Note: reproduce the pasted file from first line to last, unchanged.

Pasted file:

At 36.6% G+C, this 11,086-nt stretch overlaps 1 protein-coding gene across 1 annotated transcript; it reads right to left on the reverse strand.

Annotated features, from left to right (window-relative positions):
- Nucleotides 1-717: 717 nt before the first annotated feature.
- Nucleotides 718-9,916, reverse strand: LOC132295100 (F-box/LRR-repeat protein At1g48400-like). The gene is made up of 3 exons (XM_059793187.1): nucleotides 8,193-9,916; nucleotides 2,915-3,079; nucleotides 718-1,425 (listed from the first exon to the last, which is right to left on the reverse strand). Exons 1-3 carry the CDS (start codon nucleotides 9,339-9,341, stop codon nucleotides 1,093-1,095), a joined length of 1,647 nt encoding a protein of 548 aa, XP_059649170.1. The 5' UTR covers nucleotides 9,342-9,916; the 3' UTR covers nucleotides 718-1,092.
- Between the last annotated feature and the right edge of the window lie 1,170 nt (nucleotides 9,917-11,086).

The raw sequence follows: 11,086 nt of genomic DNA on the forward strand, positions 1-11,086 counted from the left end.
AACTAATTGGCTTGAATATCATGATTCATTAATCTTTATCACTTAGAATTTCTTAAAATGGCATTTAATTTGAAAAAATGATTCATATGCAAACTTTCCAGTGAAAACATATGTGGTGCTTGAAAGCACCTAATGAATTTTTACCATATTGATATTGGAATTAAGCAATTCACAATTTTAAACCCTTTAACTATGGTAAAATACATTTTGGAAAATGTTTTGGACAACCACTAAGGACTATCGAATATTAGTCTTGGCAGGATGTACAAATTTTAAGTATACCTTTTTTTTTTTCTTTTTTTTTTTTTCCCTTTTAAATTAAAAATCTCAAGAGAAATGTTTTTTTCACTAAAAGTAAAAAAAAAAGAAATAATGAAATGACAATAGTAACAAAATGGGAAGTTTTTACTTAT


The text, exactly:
At 36.6% G+C, this 11,086-nt stretch overlaps 1 protein-coding gene across 1 annotated transcript; it reads right to left on the reverse strand.

Annotated features, from left to right (window-relative positions):
- Nucleotides 1-717: 717 nt before the first annotated feature.
- Nucleotides 718-9,916, reverse strand: LOC132295100 (F-box/LRR-repeat protein At1g48400-like). The gene is made up of 3 exons (XM_059793187.1): nucleotides 8,193-9,916; nucleotides 2,915-3,079; nucleotides 718-1,425 (listed from the first exon to the last, which is right to left on the reverse strand). Exons 1-3 carry the CDS (start codon nucleotides 9,339-9,341, stop codon nucleotides 1,093-1,095), a joined length of 1,647 nt encoding a protein of 548 aa, XP_059649170.1. The 5' UTR covers nucleotides 9,342-9,916; the 3' UTR covers nucleotides 718-1,092.
- Between the last annotated feature and the right edge of the window lie 1,170 nt (nucleotides 9,917-11,086).

The raw sequence follows: 11,086 nt of genomic DNA on the forward strand, positions 1-11,086 counted from the left end.
AACTAATTGGCTTGAATATCATGATTCATTAATCTTTATCACTTAGAATTTCTTAAAATGGCATTTAATTTGAAAAAATGATTCATATGCAAACTTTCCAGTGAAAACATATGTGGTGCTTGAAAGCACCTAATGAATTTTTACCATATTGATATTGGAATTAAGCAATTCACAATTTTAAACCCTTTAACTATGGTAAAATACATTTTGGAAAATGTTTTGGACAACCACTAAGGACTATCGAATATTAGTCTTGGCAGGATGTACAAATTTTAAGTATACCTTTTTTTTTTTCTTTTTTTTTTTTTCCCTTTTAAATTAAAAATCTCAAGAGAAATGTTTTTTTCACTAAAAGTAAAAAAAAAAGAAATAATGAAATGACAATAGTAACAAAATGGGAAGTTTTTACTTAT